- Identify if you’re going to use the simple interest formula, compound interest, or compound continuously formula.
- If the problem says something like “compounded quarterly” or “compounded monthly” then you will have to use the compound interest formula
- Usually if a problem asks to use the compounded continuously formula, then the word continuously will appear in the problem
- Identify what numbers go to what variables! Remember r=rate (almost always stated as a percentage) n=number of times compounded, t=time or how long will the money stay in the bank?, P= initial amount put into the bank, and A= amount of money that you receive after the certain amount of time.
- Note, time is always in years! So if you ever see a problem that says you only want to keep the money in the bank for 6 months, then that is half a year so you would put in t=1/2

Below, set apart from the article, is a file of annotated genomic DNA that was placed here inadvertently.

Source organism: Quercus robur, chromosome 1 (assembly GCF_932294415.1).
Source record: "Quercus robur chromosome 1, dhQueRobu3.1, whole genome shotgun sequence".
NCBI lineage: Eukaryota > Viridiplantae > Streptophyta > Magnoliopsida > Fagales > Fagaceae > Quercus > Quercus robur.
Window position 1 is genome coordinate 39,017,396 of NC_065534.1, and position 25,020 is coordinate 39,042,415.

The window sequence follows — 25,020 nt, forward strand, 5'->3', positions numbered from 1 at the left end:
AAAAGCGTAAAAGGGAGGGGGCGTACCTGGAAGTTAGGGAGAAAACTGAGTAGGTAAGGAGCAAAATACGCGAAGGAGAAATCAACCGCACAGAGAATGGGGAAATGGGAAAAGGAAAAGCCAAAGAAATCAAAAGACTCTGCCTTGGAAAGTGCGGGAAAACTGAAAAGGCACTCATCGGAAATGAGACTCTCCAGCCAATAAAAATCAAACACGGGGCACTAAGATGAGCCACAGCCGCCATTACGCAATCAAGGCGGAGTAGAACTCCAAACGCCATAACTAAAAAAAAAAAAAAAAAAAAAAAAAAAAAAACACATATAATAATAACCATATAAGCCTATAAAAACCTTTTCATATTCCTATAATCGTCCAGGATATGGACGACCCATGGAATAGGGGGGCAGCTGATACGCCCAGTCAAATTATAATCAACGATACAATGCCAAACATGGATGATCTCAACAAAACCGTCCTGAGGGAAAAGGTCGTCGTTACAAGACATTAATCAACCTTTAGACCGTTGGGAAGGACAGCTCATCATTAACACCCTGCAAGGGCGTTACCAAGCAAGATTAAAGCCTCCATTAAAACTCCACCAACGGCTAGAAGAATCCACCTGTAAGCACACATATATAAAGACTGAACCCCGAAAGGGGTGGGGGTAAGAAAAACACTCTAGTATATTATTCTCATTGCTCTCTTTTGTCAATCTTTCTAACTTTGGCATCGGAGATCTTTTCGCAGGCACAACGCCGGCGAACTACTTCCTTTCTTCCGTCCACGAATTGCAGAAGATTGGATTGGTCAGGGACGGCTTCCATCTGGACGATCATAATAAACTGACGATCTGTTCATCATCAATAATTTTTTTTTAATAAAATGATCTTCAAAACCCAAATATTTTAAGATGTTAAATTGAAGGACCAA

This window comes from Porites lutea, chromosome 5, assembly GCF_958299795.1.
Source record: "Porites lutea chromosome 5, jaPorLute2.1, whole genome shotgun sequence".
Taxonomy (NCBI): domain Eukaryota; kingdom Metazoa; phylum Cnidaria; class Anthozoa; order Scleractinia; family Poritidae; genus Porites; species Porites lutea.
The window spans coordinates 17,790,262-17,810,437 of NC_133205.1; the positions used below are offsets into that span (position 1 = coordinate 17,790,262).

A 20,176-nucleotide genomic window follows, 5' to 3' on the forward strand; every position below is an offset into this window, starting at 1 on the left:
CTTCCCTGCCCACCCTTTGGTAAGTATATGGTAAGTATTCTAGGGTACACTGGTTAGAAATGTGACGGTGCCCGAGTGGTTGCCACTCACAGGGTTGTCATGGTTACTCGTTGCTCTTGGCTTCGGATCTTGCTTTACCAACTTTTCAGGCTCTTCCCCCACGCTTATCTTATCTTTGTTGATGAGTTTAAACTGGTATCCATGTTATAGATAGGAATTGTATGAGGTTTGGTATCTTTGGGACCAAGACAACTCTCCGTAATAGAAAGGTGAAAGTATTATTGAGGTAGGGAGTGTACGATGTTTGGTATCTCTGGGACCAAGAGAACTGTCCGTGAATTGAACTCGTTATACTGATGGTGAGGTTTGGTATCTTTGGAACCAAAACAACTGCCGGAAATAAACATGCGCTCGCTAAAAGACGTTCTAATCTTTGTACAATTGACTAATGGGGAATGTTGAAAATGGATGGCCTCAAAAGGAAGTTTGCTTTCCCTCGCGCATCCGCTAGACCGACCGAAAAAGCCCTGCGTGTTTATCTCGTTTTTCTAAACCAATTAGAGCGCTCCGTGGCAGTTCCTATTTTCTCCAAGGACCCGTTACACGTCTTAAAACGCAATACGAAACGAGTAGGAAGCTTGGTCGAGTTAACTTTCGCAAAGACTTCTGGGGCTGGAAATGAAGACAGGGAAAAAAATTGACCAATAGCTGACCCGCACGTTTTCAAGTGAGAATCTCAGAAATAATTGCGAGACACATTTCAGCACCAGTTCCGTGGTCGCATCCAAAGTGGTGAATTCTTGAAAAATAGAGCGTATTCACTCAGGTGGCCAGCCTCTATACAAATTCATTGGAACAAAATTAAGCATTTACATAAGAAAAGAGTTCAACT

- Also, your variable n should never be a fraction. So even if you read that your money will be compounded quarterly, n=4.
If you need a refresher on how to approach these problems, here’s one of my favorite math tutorial guys on the internet showing you the rational root test: (His name’s PatrickJMT if you ever want need to search for more tutorial video’s in the future)
Graphing Rational Functions
Some helpful video’s if your struggling with Chapter 5 material!
- Composition of functions: https://www.youtube.com/watch?v=S4AEZElTPDo
- Domain of a composition of functions: https://www.youtube.com/watch?v=_zy7Uro7iCg
- Finding inverses: https://www.youtube.com/watch?v=Ec5YYVxyq44
- Exponential Functions: https://www.youtube.com/watch?v=M6f6dANVyxA
- Graphing exponential equations: https://www.youtube.com/watch?v=ls78_2UBcdY
5.5: Properties of logs